Definition of ontology in US English:

ontology

noun

  • 1The branch of metaphysics dealing with the nature of being.

    • ‘Plato's ontology was contained in his theory of Ideas or Forms.’
    • ‘This question, we have seen, is also a central concern in Mead's ontology and epistemology.’
    • ‘For such reasons as these Heidegger believes that ontology and phenomenology coincide.’
    • ‘What is being questioned in Heidegger's ontology is the move from existent to existence.’
    • ‘This particular official chooses not to be limited by scientific ontology.’
    • ‘Metaphysics is a branch of philosophy consisting of ontology and cosmology.’
    • ‘Recourse to sets, on the other hand, is a drastic ontological move, a retreat from the austere ontology of impressions.’
    • ‘Hegel develops his rational ontology of gender within a logic of oppositions.’
    • ‘From the philosophical point of view, what this teaching does is to shift the focus of investigation from ontology to epistemology.’
    • ‘Yet defending praise and blame is not simply a matter of moral ontology and epistemology.’
    • ‘Thus, morals, I reckon, are derived from truths about ontology.’
    • ‘What is the value of a vitalist materialism compared to say Adorno's materialist ontology?’
    • ‘The argument was directed at the individualist ontology of existentialism in favour of a more communitarian one.’
    • ‘These include matters of epistemology, ontology, semantics, and logic.’
    • ‘Heidegger interprets such judgements as belonging to general metaphysics or ontology.’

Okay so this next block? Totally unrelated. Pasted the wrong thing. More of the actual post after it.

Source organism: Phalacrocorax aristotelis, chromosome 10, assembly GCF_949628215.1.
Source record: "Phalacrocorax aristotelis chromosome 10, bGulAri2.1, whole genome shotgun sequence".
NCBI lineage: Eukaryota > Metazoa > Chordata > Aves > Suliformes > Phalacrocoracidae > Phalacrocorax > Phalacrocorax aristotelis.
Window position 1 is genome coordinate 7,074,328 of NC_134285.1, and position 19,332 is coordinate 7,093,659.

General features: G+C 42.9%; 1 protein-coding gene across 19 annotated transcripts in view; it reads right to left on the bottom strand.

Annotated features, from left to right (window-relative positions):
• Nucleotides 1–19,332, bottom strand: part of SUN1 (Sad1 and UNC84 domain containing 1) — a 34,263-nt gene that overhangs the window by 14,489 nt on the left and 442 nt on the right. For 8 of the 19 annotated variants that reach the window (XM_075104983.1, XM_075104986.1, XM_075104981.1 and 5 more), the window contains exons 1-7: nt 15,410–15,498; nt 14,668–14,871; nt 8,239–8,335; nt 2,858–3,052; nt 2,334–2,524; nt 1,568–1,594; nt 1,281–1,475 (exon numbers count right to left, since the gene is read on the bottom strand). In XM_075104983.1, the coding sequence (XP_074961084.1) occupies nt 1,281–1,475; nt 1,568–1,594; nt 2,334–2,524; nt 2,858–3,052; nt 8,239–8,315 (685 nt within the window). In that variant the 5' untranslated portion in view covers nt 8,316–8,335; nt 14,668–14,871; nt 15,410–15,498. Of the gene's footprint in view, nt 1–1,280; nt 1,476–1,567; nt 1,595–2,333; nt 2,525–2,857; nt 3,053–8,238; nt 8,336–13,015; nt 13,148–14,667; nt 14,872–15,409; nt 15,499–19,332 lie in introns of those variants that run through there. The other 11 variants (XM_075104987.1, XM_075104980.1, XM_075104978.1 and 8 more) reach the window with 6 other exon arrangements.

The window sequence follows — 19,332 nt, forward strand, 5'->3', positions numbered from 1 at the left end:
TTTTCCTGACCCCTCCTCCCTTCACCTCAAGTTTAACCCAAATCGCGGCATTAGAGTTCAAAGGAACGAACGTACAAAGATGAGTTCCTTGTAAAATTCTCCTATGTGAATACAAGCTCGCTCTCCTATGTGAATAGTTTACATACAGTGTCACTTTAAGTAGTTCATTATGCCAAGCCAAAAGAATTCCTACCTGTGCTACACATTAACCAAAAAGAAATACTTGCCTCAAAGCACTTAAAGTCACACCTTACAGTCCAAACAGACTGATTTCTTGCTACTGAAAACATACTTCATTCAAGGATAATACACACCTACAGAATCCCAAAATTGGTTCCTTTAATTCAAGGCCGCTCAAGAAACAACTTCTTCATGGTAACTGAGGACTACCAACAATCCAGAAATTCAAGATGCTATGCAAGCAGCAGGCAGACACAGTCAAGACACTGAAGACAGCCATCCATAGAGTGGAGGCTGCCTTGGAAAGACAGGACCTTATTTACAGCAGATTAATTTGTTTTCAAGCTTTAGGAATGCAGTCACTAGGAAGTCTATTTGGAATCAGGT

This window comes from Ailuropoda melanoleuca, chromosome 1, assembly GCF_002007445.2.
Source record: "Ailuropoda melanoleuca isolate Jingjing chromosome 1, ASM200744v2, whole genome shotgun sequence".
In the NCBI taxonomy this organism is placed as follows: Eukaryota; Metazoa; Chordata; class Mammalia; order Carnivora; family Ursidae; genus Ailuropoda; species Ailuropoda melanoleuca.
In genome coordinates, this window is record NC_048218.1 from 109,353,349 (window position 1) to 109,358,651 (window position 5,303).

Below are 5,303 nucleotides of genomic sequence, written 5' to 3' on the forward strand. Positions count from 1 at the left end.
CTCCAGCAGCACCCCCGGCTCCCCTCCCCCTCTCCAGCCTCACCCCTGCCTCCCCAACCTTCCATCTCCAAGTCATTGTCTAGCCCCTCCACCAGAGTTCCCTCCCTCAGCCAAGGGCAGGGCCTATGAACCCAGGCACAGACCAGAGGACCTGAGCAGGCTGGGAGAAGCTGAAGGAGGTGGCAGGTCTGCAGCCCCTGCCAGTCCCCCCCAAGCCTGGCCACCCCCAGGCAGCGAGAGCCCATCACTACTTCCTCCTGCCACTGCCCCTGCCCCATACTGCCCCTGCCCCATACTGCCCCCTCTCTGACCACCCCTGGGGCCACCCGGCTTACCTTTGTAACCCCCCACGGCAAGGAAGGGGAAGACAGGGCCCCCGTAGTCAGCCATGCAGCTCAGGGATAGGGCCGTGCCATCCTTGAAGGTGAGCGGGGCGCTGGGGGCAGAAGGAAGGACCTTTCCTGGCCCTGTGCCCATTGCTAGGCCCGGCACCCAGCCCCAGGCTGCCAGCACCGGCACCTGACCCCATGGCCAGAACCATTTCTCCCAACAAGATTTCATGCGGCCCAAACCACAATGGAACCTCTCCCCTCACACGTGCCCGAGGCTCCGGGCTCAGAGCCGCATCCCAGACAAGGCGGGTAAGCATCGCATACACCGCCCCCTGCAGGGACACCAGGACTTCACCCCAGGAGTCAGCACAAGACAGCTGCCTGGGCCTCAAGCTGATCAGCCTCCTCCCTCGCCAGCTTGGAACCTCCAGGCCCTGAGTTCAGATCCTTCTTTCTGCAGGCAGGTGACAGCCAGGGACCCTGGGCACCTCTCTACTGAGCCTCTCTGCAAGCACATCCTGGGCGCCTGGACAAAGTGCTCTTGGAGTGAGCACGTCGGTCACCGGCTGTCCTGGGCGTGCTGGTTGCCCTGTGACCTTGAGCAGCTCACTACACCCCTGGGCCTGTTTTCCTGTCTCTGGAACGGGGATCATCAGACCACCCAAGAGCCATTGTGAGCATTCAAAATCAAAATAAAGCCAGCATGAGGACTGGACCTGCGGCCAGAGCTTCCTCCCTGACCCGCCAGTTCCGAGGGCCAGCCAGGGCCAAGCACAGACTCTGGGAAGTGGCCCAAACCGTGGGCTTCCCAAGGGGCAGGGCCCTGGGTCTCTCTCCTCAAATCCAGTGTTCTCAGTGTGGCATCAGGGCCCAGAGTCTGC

• ‘Since epistemology follows ontology, humans are the ones that determine what is true and what it not true.’
    • ‘Yet there has been real overlap between philosophy and cognitive science in ontology.’
    • ‘It was not all that concerned with the ontology or metaphysics of the natural sciences.’
    • ‘One might have a generic naturalistic ontology - everything is the result of mechanistic processes.’
    • ‘The argument operated at the level of the fundamental ontology of the rival philosophies.’
  • 2A set of concepts and categories in a subject area or domain that shows their properties and the relations between them.

    ‘what's new about our ontology is that it is created automatically from large datasets’
    ‘we're using ontologies to capture and analyze some of the knowledge in our department’
    • ‘I don't believe in hierarchical ontologies.’
    • ‘He's in charge of maintaining an ontology composed of 400,000 concepts and which uses Description Logic based definitions.’
    • ‘This will upload the ontologies as well as the workflows.’
    • ‘The application allows the users to inspect the ontology, make queries to it and propose changes.’
    • ‘Once in an ontology, semantic reasoning can be applied to establish any inconsistencies in the ontology and to derive new information.’
    • ‘Cyc is an artificial intelligence project that attempts to assemble a comprehensive ontology and knowledge base of everyday common sense knowledge, with the goal of enabling AI applications to perform human-like reasoning.’
    • ‘The site supports the formal representation of systems via metamodels or ontologies that richly describe application objects, their attributes, and the nature of their relationships with each other.’
    • ‘In this case the batch process operates on the full ontology, that is 400,000 concepts and 1.5 million relationships between them.’
    • ‘This report is verified by all the authors and is used to measure the quality of the released ontology.’
    • ‘The challenge of reading proprietary logs is immediately solved by virtue of the semantic ontology, so it's no longer necessary to examine each console separately.’

Origin

Early 18th century: from modern Latin ontologia, from Greek ōn, ont- ‘being’ + -logy.

Pronunciation

ontology

/ɑnˈtɑlədʒi//änˈtäləjē/